Veteran Stories:
Ralph King

Air Force

  • Ralph King, 2010.

    Historica Canada
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"But everybody’s life was a little different and there were reasons for why they did things."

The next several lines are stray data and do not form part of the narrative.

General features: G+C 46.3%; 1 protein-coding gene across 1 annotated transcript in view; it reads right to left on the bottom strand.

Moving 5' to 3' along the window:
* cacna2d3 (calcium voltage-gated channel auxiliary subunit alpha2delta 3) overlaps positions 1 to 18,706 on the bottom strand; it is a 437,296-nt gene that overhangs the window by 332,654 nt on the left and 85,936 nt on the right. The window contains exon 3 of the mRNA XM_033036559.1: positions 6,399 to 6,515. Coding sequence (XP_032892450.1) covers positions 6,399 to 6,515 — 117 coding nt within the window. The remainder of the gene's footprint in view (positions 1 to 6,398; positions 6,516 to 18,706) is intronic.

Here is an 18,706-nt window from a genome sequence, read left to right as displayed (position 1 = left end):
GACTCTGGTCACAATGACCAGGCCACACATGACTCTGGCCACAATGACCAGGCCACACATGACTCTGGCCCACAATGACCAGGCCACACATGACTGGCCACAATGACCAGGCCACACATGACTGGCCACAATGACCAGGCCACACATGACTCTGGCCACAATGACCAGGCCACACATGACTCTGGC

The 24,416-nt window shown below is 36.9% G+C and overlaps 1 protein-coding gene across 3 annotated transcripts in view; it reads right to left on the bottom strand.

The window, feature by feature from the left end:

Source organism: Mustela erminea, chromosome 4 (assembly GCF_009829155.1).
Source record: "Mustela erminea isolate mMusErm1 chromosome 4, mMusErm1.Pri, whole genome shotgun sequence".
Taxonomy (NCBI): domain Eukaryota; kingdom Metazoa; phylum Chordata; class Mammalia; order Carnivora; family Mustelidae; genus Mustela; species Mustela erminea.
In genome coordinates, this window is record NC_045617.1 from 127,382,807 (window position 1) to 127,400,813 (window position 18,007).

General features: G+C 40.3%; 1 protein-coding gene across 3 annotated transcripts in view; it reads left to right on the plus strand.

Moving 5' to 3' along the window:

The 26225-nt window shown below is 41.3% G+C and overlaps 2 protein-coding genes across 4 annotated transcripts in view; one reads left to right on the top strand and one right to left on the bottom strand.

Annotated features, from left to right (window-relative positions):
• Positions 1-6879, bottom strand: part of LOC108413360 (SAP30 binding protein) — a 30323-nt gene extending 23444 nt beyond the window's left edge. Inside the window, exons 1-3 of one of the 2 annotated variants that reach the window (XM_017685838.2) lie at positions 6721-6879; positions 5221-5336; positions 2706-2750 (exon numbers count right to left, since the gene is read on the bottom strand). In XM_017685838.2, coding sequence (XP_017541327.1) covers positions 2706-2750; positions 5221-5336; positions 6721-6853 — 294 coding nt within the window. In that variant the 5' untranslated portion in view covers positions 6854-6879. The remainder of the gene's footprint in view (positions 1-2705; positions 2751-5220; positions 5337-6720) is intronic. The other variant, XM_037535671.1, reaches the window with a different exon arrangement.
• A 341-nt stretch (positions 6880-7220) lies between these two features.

I had problems with night vision and was not suited to flying. So I was put into what they called an equipment assistance course. From there, I was stationed in Mon-Joli [Quebec] for several months. And then from Mont-Joli to the port transit unit in Saint John’s, Newfoundland, where we lived out and we were a group of six of us who were in charge of all the equipment, going in and out by rail and sea and air to various stations in Newfoundland. As I say, I lived out and the first Sunday I was there, I thought I’d like to go to church, so across the road was an Anglican church. I was United Church but the Anglican church was there, so I went. And they met me and took me right in. I never did get to a United church, they were so great. This was common with all of Newfoundland people, whether it was in the church or in the community or wherever. I boarded one place and took meals with another family. We were allowed the magnificent sum of $1.50 a day for our meals. So I think that they gave us more than they got, in terms of money. So what we did was if there were things coming in by ship, we went down and we hired locals to be the stevedores. We found to our dismay that you didn’t pay them until the job was done because they would, tended to go out and have a few drinks and forget to come to work the next day. And of course, the military had to pay demurrage on the ship being tied up or if it were freight cars, the same thing. So no money until the job was done. And then of course, we were there when the war was over and equipment started going the other way, back to Canada. But it was always, we hired the locals and used them. I was awful upset about people who were, who didn’t enlist but were called up. And they were kind of looked down upon. And we didn’t want to be in that group at all. Now, I met an awful lot of guys that had been called up and they were just fine fellows. I’m not putting them down in any way. But everybody’s life was a little different and there were reasons for why they did things. Well, I was stationed for several months in Mont-Joli and there were a lot of people from Quebec who had, were of a different mind about enlisting and they were there because really, they were called up. But they did their work no different.
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